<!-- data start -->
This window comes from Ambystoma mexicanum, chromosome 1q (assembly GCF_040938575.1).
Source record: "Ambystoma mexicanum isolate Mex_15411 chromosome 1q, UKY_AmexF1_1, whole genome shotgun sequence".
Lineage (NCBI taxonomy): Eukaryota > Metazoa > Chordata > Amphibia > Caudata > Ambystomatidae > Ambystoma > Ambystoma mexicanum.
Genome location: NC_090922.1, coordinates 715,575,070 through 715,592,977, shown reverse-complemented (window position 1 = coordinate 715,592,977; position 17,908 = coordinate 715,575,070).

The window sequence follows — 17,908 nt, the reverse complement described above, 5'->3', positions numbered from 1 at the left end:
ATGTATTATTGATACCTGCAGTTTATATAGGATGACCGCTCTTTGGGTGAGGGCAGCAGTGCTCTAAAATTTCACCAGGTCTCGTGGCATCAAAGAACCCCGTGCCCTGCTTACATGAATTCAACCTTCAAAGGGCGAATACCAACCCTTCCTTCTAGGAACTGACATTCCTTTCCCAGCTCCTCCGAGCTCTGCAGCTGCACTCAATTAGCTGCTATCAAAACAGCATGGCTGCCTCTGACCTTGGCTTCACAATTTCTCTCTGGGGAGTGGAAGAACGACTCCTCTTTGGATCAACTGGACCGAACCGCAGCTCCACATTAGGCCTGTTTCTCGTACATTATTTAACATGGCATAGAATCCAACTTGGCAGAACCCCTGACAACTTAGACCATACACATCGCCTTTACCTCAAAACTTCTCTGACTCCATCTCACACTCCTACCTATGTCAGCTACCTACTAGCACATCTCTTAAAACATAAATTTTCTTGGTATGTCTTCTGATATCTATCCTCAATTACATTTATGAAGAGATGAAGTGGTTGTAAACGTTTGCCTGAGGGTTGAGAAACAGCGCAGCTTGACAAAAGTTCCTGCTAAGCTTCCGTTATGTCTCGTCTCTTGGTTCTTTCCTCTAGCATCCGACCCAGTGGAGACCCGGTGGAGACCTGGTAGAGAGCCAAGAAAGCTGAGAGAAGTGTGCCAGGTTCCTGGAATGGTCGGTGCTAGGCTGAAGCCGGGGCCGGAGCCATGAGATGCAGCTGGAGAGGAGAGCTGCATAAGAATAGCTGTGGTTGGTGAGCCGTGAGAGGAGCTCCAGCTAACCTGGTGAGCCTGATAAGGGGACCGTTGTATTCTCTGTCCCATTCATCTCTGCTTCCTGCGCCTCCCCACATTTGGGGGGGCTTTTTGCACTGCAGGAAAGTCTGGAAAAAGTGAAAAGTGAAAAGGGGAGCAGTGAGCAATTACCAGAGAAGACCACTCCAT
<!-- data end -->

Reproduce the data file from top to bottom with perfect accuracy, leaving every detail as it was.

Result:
This window comes from Ambystoma mexicanum, chromosome 1q (assembly GCF_040938575.1).
Source record: "Ambystoma mexicanum isolate Mex_15411 chromosome 1q, UKY_AmexF1_1, whole genome shotgun sequence".
Lineage (NCBI taxonomy): Eukaryota > Metazoa > Chordata > Amphibia > Caudata > Ambystomatidae > Ambystoma > Ambystoma mexicanum.
Genome location: NC_090922.1, coordinates 715,575,070 through 715,592,977, shown reverse-complemented (window position 1 = coordinate 715,592,977; position 17,908 = coordinate 715,575,070).

The window sequence follows — 17,908 nt, the reverse complement described above, 5'->3', positions numbered from 1 at the left end:
ATGTATTATTGATACCTGCAGTTTATATAGGATGACCGCTCTTTGGGTGAGGGCAGCAGTGCTCTAAAATTTCACCAGGTCTCGTGGCATCAAAGAACCCCGTGCCCTGCTTACATGAATTCAACCTTCAAAGGGCGAATACCAACCCTTCCTTCTAGGAACTGACATTCCTTTCCCAGCTCCTCCGAGCTCTGCAGCTGCACTCAATTAGCTGCTATCAAAACAGCATGGCTGCCTCTGACCTTGGCTTCACAATTTCTCTCTGGGGAGTGGAAGAACGACTCCTCTTTGGATCAACTGGACCGAACCGCAGCTCCACATTAGGCCTGTTTCTCGTACATTATTTAACATGGCATAGAATCCAACTTGGCAGAACCCCTGACAACTTAGACCATACACATCGCCTTTACCTCAAAACTTCTCTGACTCCATCTCACACTCCTACCTATGTCAGCTACCTACTAGCACATCTCTTAAAACATAAATTTTCTTGGTATGTCTTCTGATATCTATCCTCAATTACATTTATGAAGAGATGAAGTGGTTGTAAACGTTTGCCTGAGGGTTGAGAAACAGCGCAGCTTGACAAAAGTTCCTGCTAAGCTTCCGTTATGTCTCGTCTCTTGGTTCTTTCCTCTAGCATCCGACCCAGTGGAGACCCGGTGGAGACCTGGTAGAGAGCCAAGAAAGCTGAGAGAAGTGTGCCAGGTTCCTGGAATGGTCGGTGCTAGGCTGAAGCCGGGGCCGGAGCCATGAGATGCAGCTGGAGAGGAGAGCTGCATAAGAATAGCTGTGGTTGGTGAGCCGTGAGAGGAGCTCCAGCTAACCTGGTGAGCCTGATAAGGGGACCGTTGTATTCTCTGTCCCATTCATCTCTGCTTCCTGCGCCTCCCCACATTTGGGGGGGCTTTTTGCACTGCAGGAAAGTCTGGAAAAAGTGAAAAGTGAAAAGGGGAGCAGTGAGCAATTACCAGAGAAGACCACTCCAT